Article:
CHAPTER XIX. Of the Discipline of saying the Divine Office
24 Feb. 26 June. 26 Oct.
We believe that the Divine presence is everywhere, and that the eyes of the Lord behold the good and the evil in every place. Especially should we believe this, without any doubt, when we are assisting at the Work of God. Let us, then, ever remember what the prophet saith: “Serve the Lord in fear”; and again, “Sing ye wisely” and, “In the sight of the angels I will sing praises unto Thee.” Therefore let us consider how we ought to behave ourselves in the presence of God and of His angels, and so assist at the Divine Office, that our mind and our voice may accord together.
Saint Benedict, taking up the words of Psalm 46:8, says to us today, Psallite sapienter, which we might translate variously as “Sing ye wisely, “Sing ye praises with understanding,” “Sing ye songs, and understand what they mean,” or even “Savour the psalms ye sing.” We are sometimes so engaged in producing the sound of the psalms, that we fail to listen to them. Saint Benedict would have us sing and listen at the same time. The psalmody is a living exchange between Christ and the Church, between Christ and our community, between Christ and each soul. The psalms are the voice of Christ addressing His Father; or the voice of Christ addressing His Spouse and Body, the Church; or the voice of the Church addressing Christ, her Lord, her King, and her High Priest; or the voice of the soul addressing Christ, her Bridegroom and her God. No one way of understanding the psalms is exclusive of the others.
Our Lord is always speaking to us in the psalms that are on our lips eight times a day, and again in the Proper Chants of the Mass, but our wavering and wandering hearts are often far from Him. When He wants to speak to us, He finds us inattentive or, like Martha of Bethany, busy about many things. What is the remedy for this inattention of our hearts? If we give Our Lord undivided attention in our times of adoration each day, being content only to sit at His feet like Mary of Bethany, we recover our ability to hear His voice and to receive the words that He addresses to us from His most loving Heart.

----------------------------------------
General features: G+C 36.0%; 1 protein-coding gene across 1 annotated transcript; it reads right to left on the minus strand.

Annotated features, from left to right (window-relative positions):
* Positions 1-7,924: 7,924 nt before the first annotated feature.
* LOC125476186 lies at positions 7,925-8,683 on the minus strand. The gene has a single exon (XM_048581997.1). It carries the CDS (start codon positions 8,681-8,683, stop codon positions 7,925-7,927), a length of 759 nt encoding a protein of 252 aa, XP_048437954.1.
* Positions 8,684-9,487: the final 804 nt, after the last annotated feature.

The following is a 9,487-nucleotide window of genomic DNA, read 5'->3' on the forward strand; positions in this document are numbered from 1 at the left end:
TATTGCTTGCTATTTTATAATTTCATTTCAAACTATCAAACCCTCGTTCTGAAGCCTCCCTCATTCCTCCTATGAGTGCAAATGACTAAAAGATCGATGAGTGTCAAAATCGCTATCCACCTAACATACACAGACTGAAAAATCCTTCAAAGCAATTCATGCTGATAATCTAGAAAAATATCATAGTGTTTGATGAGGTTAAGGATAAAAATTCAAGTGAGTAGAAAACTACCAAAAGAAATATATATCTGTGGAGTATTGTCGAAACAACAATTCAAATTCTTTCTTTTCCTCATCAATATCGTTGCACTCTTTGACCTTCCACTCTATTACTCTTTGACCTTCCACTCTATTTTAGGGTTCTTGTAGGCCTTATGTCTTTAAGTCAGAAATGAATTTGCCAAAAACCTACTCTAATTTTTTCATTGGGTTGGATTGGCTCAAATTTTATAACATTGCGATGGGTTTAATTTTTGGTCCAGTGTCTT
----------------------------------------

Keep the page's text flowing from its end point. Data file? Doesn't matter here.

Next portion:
We are, then, to listen for Our Lord’s voice in the psalms that we sing. He will instruct us in this way and show each of us the way in which we are to go forward. We are to hold fast to the promise Our Lord makes, addressing us in Psalm 31:8: “I will give thee understanding, and I will instruct thee in this way, in which thou shalt go: I will fix my eyes upon thee.”
In moments of anguish, darkness, and even terror, one should listen attentively to the voice of God speaking through the psalmody of the Divine Office. Sustinuit anima mea in verbo ejus. “My soul hath relied on his word” (Psalm 129:4). God speaks always to the soul who quiets herself and waits for Him, relying on His word:
Nam etsi ambulavero in medio umbræ mortis, non timebo mala, quoniam tu mecum es. Virga tua, et baculus tuus, ipsa me consolata sunt.
For though I should walk in the midst of the shadow of death, I will fear no evils, for thou art with me. Thy rod and thy staff, they have comforted me.
Parasti in conspectu meo mensam adversus eos qui tribulant me; impinguasti in oleo caput meum: et calix meus inebrians, quam præclarus est!
Thou hast prepared a table before me against them that afflict me. Thou hast anointed my head with oil; and my chalice which inebriateth me, how goodly is it!
Et misericordia tua subsequetur me omnibus diebus vitæ meæ; et ut inhabitem in domo Domini in longitudinem dierum.
And thy mercy will follow me all the days of my life. And that I may dwell in the house of the Lord unto length of days. (Psalm 22:4-6)